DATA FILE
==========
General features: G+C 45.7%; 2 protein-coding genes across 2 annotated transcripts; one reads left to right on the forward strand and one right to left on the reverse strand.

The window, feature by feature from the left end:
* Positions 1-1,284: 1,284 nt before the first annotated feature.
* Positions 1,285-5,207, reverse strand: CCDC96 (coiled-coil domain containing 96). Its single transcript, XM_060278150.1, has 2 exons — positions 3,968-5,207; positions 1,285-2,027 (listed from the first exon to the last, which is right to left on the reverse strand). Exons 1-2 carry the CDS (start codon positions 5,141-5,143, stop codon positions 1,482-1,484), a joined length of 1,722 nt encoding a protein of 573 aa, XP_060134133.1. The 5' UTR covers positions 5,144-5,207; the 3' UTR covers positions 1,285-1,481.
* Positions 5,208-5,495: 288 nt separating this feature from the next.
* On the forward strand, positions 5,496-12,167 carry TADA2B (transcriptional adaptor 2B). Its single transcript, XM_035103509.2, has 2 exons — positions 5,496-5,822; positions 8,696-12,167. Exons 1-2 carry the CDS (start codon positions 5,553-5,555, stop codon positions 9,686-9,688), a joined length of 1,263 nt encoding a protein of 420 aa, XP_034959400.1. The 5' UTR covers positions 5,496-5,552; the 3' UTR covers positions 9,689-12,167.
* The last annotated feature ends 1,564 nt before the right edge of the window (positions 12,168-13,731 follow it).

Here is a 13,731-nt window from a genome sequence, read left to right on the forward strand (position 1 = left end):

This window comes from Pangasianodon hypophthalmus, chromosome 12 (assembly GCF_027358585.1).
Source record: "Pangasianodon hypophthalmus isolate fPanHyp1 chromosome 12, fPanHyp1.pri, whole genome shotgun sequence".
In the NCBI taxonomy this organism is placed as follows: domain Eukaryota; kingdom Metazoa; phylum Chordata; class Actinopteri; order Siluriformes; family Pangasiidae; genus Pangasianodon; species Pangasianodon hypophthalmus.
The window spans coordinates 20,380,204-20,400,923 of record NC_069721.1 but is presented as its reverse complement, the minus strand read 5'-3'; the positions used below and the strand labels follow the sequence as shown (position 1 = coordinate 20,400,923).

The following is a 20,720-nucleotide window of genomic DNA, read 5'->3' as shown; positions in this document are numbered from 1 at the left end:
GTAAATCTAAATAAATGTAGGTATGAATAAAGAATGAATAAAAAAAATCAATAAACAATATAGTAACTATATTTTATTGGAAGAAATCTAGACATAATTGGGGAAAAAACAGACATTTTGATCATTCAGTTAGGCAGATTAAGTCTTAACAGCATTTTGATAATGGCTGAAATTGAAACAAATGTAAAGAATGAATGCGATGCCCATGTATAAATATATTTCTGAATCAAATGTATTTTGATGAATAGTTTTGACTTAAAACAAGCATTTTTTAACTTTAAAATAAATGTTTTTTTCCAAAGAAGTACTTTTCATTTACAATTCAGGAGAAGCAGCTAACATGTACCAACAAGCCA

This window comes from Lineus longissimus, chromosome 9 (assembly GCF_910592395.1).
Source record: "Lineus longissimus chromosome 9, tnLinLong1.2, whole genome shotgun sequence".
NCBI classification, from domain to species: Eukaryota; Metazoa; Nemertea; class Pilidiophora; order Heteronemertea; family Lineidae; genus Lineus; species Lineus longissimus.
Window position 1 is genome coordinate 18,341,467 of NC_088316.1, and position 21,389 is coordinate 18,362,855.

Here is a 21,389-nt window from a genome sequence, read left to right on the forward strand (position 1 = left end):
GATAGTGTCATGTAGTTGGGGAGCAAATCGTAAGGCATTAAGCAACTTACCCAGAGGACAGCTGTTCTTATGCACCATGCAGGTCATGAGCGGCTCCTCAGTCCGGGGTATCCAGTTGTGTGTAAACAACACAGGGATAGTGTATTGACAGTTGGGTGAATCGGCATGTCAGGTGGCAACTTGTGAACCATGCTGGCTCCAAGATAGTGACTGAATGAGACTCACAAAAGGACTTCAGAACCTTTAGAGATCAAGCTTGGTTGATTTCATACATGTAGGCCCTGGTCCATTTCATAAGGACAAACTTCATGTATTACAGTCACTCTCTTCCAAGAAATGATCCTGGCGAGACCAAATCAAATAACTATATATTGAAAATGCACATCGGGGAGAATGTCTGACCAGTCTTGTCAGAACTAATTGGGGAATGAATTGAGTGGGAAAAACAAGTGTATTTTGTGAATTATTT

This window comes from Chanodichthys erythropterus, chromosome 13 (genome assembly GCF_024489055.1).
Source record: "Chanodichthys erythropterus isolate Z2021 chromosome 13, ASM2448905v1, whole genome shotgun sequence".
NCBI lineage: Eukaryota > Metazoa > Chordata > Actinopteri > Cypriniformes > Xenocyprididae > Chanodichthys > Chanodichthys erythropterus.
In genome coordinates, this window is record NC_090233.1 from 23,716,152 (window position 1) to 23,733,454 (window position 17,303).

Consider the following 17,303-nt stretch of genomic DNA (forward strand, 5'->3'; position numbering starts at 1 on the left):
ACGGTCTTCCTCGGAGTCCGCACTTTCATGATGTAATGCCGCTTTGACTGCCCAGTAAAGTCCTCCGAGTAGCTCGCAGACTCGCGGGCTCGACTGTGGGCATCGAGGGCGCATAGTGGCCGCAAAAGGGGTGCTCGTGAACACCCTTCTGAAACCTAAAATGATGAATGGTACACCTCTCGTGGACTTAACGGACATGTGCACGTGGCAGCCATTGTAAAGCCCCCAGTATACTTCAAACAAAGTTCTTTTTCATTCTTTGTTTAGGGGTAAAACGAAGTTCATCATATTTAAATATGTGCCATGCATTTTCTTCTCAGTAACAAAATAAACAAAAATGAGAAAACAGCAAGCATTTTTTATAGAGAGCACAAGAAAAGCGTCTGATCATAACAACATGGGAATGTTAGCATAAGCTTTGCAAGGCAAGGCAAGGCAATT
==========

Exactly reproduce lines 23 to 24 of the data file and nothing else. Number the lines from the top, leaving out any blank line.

NCBI lineage: Eukaryota > Metazoa > Chordata > Actinopteri > Cypriniformes > Xenocyprididae > Chanodichthys > Chanodichthys erythropterus.
In genome coordinates, this window is record NC_090233.1 from 23,716,152 (window position 1) to 23,733,454 (window position 17,303).